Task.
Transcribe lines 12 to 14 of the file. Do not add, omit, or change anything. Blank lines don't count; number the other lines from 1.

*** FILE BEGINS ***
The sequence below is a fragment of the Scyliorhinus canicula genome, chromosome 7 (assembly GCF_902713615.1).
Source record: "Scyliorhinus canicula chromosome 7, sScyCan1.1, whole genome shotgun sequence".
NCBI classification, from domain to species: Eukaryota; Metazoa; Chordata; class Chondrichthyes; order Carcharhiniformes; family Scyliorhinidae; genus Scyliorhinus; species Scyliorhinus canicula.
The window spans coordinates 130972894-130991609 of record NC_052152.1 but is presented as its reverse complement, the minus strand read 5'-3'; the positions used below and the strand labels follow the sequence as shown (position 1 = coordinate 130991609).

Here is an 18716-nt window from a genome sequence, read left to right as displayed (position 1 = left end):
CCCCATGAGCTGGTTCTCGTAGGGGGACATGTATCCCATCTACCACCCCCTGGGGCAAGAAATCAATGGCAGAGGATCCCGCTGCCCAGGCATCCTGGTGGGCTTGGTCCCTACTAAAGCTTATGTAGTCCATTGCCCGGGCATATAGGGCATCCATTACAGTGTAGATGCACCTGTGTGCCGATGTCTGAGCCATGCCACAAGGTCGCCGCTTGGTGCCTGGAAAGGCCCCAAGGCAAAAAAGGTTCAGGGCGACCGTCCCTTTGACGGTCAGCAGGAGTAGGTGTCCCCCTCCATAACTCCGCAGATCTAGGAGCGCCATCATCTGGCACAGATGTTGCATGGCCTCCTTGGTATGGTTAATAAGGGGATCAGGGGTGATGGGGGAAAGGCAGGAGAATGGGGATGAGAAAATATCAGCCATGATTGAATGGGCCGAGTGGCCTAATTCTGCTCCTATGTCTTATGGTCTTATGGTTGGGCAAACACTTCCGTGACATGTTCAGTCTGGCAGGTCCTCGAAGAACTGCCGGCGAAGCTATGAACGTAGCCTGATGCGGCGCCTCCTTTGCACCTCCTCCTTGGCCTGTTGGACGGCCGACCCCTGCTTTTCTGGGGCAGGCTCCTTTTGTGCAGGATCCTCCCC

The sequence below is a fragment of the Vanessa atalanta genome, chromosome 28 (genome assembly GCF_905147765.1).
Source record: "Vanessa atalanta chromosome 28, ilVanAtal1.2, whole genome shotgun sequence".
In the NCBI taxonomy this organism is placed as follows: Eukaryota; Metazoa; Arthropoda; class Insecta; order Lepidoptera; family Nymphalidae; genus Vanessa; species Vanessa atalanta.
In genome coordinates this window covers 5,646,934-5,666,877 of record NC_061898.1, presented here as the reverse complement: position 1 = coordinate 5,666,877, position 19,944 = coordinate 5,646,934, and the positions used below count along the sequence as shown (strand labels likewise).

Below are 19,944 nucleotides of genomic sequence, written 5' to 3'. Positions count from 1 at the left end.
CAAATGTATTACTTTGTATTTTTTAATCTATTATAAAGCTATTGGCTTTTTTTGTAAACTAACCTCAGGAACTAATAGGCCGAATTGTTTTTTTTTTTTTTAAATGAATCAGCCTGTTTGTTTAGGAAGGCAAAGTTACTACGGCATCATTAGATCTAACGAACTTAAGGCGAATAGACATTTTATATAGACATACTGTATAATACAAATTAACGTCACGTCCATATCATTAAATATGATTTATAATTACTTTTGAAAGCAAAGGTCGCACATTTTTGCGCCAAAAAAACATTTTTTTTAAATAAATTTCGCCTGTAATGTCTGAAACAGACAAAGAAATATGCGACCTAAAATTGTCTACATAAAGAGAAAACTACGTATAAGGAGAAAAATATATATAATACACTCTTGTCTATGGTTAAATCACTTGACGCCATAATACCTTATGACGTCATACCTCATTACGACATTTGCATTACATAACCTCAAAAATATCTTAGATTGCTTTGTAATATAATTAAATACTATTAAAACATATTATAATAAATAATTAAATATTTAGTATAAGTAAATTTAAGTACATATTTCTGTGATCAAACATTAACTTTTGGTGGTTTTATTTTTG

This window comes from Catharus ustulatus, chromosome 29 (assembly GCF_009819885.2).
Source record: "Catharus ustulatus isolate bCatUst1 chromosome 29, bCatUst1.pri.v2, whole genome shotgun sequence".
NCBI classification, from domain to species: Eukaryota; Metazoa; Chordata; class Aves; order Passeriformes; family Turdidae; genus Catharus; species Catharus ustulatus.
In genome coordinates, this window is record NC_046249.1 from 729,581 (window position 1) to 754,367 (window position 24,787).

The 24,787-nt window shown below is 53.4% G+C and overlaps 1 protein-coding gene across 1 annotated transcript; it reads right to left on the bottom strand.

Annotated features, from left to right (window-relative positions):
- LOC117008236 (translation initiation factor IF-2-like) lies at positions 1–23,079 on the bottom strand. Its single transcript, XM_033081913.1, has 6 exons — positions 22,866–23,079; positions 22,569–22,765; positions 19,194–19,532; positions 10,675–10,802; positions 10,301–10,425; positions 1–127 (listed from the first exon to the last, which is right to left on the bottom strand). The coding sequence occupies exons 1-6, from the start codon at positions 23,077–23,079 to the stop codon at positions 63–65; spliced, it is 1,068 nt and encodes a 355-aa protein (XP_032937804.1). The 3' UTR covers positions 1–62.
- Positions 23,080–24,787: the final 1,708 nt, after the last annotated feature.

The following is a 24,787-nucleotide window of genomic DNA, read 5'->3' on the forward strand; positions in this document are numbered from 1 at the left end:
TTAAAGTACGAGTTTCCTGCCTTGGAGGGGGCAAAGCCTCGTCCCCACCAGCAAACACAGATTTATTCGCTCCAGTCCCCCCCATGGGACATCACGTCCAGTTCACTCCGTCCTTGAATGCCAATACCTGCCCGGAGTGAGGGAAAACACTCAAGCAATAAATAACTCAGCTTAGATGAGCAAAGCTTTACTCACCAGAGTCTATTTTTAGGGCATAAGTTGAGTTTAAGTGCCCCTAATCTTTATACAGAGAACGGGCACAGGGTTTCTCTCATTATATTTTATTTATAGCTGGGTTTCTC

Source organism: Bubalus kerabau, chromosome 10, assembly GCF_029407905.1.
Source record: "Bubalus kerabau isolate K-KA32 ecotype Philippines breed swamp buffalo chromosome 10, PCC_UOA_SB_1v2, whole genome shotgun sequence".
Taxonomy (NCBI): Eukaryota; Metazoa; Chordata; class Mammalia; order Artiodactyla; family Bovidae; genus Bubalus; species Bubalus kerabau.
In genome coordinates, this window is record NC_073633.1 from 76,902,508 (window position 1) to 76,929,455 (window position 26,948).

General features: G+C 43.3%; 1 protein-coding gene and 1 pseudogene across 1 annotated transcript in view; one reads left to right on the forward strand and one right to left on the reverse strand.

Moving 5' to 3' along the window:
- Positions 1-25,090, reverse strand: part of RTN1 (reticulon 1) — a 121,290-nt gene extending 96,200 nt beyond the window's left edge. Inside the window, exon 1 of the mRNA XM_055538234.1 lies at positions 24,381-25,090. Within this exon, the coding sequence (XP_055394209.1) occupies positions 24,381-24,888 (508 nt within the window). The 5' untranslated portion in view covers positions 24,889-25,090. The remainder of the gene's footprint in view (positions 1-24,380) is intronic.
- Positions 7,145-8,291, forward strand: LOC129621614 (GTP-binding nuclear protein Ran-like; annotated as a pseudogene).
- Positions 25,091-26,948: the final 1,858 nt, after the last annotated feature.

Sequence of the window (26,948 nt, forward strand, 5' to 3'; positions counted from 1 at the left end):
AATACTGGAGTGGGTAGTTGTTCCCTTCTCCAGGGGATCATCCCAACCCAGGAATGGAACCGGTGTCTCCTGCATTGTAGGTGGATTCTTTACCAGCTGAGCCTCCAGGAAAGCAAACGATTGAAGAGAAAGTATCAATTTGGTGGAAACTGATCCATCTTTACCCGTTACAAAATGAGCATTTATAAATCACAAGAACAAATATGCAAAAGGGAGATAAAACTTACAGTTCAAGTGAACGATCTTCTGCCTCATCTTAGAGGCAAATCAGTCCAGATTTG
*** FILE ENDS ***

CAAATGTATTACTTTGTATTTTTTAATCTATTATAAAGCTATTGGCTTTTTTTGTAAACTAACCTCAGGAACTAATAGGCCGAATTGTTTTTTTTTTTTTTAAATGAATCAGCCTGTTTGTTTAGGAAGGCAAAGTTACTACGGCATCATTAGATCTAACGAACTTAAGGCGAATAGACATTTTATATAGACATACTGTATAATACAAATTAACGTCACGTCCATATCATTAAATATGATTTATAATTACTTTTGAAAGCAAAGGTCGCACATTTTTGCGCCAAAAAAACATTTTTTTTAAATAAATTTCGCCTGTAATGTCTGAAACAGACAAAGAAATATGCGACCTAAAATTGTCTACATAAAGAGAAAACTACGTATAAGGAGAAAAATATATATAATACACTCTTGTCTATGGTTAAATCACTTGACGCCATAATACCTTATGACGTCATACCTCATTACGACATTTGCATTACATAACCTCAAAAATATCTTAGATTGCTTTGTAATATAATTAAATACTATTAAAACATATTATAATAAATAATTAAATATTTAGTATAAGTAAATTTAAGTACATATTTCTGTGATCAAACATTAACTTTTGGTGGTTTTATTTTTG

This window comes from Catharus ustulatus, chromosome 29 (assembly GCF_009819885.2).
Source record: "Catharus ustulatus isolate bCatUst1 chromosome 29, bCatUst1.pri.v2, whole genome shotgun sequence".